1) Books by David Hurst Thomas, including his textbook Archaeology. You might be surprised that a textbook would be at the top of my reading list, but this is a terrific book. In earlier editions, at least, each chapter includes all of these great quotes. This book demonstrated to me as a college senior that archaeology was for smart people. Also, Thomas’s book Skull Wars, on the Kennewick Man (the Ancient One), is a superb look into the complex relationship between Native Americans and archaeologists. Copies of Archaeology on InternetArchive: https://archive.org/search.php?query=david%20hurst%20thomas%20archaeology
2) Loren Eiseley’s The Night Country. Eiseley was an archaeologist and paleoanthropologist at the University of Pennsylvania and this is his semi-autobiographical memoir. It is so beautifully written, and funny, and gives some great insights into twentieth century archaeology by a master of the profession. You can borrow the book electronically from InternetArchive: https://archive.org/search.php?query=loren%20eiseley%20the%20night%20country
3) Encounter with an Angry God by Carobeth Laird. About her life with archaeologist and ethnographer John Peabody Harrington, who was brilliant and maybe more than a little crazy. I found this in the stacks as a grad student and couldn’t put it down. Again, available to borrow on InternetArchive: https://archive.org/details/encounterwithang0000lair
4) In Small Things Forgotten by James Deetz. In many ways, this book defined the field of historical archaeology. This is especially relevant for those of us in New England, but everyone will enjoy learning about pipe stems, gravestones, and other quotidian aspects of daily life that only archaeology can illuminate. Also available to borrow on InternetArchive: https://archive.org/search.php?query=in%20small%20things%20forgotten
5) What This Awl Means by Janet Spector. This is one of the first—and remains one of the most creative and engaging—books in the field of feminist archaeology. Spector uses feminist perspectives to interpret a nineteenth century Native American site near Minneapolis. Storytelling techniques that are rare in archaeological writing figure prominently, making this book fascinating and accessible.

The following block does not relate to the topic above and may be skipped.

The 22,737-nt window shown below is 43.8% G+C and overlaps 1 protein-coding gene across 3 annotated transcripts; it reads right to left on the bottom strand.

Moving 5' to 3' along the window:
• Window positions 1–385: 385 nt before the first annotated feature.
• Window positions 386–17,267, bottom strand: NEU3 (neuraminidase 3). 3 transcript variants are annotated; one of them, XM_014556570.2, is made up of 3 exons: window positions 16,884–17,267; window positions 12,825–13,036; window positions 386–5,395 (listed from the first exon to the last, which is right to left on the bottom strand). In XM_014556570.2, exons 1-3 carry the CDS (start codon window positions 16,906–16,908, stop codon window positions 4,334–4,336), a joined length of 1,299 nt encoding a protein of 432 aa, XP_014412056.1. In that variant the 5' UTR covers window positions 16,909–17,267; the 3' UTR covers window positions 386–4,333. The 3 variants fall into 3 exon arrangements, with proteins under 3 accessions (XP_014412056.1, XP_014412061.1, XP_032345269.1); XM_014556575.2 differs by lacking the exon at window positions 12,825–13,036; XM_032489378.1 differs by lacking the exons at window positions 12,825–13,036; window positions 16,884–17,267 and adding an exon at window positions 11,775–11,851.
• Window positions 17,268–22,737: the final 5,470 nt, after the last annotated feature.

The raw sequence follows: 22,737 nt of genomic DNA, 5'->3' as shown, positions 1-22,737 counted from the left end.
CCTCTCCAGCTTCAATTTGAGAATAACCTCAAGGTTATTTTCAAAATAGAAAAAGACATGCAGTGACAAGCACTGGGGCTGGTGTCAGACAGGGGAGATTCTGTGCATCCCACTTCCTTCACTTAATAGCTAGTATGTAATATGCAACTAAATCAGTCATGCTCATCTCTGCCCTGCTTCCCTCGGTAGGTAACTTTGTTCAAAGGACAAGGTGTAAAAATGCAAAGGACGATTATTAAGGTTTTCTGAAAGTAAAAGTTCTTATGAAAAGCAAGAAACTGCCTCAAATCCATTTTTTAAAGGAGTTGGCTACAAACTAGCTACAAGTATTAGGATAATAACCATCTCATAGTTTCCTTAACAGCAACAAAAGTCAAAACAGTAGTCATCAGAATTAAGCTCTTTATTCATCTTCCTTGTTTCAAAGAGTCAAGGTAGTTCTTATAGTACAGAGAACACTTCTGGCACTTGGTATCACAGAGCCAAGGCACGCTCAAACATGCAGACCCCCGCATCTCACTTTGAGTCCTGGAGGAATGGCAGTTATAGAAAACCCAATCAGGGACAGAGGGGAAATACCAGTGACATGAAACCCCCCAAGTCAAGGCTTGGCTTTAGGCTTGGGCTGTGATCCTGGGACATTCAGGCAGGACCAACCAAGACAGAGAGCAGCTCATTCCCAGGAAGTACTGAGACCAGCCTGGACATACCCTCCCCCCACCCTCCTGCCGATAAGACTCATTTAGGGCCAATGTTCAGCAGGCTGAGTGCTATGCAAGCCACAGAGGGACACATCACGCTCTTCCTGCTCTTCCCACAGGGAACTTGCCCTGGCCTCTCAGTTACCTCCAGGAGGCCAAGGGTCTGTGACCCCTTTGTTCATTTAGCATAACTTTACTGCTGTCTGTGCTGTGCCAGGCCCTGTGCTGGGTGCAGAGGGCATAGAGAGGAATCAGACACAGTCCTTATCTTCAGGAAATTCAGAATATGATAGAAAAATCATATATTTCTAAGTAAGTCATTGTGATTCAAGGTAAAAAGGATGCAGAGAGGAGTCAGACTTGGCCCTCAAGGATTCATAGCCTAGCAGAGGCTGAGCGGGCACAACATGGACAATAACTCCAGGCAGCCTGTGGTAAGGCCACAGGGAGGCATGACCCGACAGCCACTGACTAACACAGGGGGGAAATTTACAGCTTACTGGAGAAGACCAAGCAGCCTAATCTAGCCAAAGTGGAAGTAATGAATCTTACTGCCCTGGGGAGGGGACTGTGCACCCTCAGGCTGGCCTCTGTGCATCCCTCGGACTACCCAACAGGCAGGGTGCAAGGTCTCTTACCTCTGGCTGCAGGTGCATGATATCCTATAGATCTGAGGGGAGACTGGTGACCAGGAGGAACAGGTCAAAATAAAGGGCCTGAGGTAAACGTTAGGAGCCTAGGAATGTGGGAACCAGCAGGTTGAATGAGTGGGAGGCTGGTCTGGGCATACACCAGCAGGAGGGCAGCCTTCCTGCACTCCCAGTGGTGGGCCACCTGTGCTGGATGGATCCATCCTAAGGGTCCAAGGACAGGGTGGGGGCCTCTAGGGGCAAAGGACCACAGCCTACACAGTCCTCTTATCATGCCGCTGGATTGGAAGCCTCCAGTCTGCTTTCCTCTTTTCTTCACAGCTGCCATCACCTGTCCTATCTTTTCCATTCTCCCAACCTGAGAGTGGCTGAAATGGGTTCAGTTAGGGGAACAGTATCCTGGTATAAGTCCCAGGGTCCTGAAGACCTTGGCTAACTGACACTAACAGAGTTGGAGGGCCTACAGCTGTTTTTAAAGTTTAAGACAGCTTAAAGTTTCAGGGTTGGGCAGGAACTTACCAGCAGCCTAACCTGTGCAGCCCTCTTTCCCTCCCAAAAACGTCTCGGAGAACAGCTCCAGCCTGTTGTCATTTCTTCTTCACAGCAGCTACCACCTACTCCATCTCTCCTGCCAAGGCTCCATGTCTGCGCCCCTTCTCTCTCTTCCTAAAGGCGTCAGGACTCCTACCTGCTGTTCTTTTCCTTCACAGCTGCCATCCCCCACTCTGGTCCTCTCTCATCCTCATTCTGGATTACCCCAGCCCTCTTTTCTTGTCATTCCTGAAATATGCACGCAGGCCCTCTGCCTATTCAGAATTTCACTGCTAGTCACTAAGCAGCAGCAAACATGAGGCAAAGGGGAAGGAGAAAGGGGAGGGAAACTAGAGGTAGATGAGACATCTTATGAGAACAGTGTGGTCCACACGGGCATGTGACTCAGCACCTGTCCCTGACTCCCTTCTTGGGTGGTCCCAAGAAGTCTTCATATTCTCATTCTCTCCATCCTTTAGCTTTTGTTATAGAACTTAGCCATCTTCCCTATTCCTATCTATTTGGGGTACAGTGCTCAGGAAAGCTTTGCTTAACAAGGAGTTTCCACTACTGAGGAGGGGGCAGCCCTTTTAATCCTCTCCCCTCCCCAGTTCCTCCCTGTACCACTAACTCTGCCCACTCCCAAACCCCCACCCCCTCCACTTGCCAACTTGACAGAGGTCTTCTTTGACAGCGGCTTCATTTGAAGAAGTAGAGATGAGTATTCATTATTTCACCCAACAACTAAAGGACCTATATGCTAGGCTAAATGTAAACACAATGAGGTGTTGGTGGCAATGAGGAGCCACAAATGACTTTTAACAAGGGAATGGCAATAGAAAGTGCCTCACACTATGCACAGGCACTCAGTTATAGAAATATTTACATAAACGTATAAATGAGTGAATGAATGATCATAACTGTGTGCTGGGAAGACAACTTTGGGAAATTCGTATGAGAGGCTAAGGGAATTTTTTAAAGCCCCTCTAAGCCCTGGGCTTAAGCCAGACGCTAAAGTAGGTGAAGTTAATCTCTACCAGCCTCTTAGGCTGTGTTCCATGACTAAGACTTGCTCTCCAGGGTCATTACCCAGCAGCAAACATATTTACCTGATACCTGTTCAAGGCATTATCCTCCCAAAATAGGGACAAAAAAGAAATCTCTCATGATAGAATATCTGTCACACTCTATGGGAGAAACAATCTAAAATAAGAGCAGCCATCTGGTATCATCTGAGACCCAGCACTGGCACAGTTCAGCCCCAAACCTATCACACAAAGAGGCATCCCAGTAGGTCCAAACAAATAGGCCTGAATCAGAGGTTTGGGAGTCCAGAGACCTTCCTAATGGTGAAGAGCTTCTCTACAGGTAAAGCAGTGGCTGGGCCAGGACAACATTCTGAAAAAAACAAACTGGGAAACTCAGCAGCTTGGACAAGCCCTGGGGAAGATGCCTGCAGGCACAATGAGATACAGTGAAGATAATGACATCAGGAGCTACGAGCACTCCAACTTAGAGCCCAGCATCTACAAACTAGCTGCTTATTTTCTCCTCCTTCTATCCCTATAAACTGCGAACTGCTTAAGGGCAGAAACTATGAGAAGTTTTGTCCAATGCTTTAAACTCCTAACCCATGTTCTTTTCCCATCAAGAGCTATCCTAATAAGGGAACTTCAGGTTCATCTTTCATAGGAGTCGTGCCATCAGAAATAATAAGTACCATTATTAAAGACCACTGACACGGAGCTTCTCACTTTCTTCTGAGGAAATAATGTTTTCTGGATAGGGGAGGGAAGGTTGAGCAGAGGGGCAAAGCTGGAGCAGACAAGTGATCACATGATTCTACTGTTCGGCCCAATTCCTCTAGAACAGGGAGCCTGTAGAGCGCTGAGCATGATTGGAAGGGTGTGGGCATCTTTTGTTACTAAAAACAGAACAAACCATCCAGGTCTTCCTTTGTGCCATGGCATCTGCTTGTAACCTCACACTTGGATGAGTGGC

6) The Early Mesoamerican Village by Kent Flannery. The major selling points of this book is that it is well written and highly readable AND that between the chapters there are these fictional interludes featuring The Great Synthesizer, The Skeptical Graduate Student, and The Real Mesoamerican Archaeologist. Archaeological writing at its best! Check it out on InternetArchive: https://archive.org/search.php?query=the%20early%20mesoamerican%20village
7) The Science of Archaeology? This is Richard “Scotty” MacNeish’s autobiographical musing on the future of archaeology. Scotty was the fifth director of the Robert S. Peabody Institute of Archaeology (then called the Robert S. Peabody Foundation for Archaeology). At our institution he conducted major projects in Mexico and Peru questing for the origins of agriculture and civilization. Happily, you can check it out on InternetArchive: https://archive.org/details/scienceofarchaeo0000macn
8) Frauds, Myths, and Mysteries by Kenneth Feder. All the kooky ideas, from Atlantis to Giants, about North American archaeology and why people believe them. Ken gave our big lecture last fall about his newest book, Archaeological Oddities: A Field Guide to Claims of Lost Civilizations, Ancient Visitors, and other Strange Sites in North America, a site guide to many of the places mentioned in Frauds. Lots of fun, well written, and you can’t help learning along the way. Frauds is available on InternetArchive too: https://archive.org/search.php?query=frauds%20myths%20feder
9) Gods, Graves, and Scholars by C.W. Ceram. This was published in 1949, but tells the stories of many of the great archaeological discoveries up to the mid twentieth century. Heinrich Schliemann at Troy, Howard Carter and King Tut, etc. You have to read this if you are an archaeologist. Again, see InternetArchive for e-copies: https://archive.org/search.php?query=gods%20graves
10) The Bog People by Peter Glob. Iron Age mummies from European bogs. Some crazy preservation that you only get in wetsites (anaerobic conditions). If you read this, you will want more on wetsite archaeology! Copies to borrow on InternetArchive: https://archive.org/search.php?query=the%20bog%20people%20glob If you do get hooked, follow this up with Bryony Coles’s Sweet Track to Glastonbury: The Somerset Levels in Prehistory. The Sweet Track is a Neolithic timber walkway. More great wetsite archaeology!
11) Lucy: the Beginnings of Humankind by Donald Johanson. I carried this book around with me for a year in high school, reading and re-reading it. This sometimes got me in hot water, as I attended a very conservative religious school. Dated now (first published in 1981), with so many new discoveries, but really well written and it gives a sense of the scholarly battles that still rage over human origins. Pair with Lee Berger’s more recent book Almost Human and you get a pretty good sense of the complexities of paleoanthropology. Click here for digital copies on InternetArchive: https://archive.org/search.php?query=lucy%20donald%20johanson
12) Rubbish! The Archaeology of Garbage by Bill Rathje. This is a fun book and recounts the work that Rathje and his University of Arizona students did on modern refuse disposal habits and how this could be applied to archaeological sites. Rathje was a big proponent of Behavioral Archaeology, so you get some of that theory as well. Checkout the copy on InternetArchive: https://archive.org/search.php?query=Rubbish%20rathje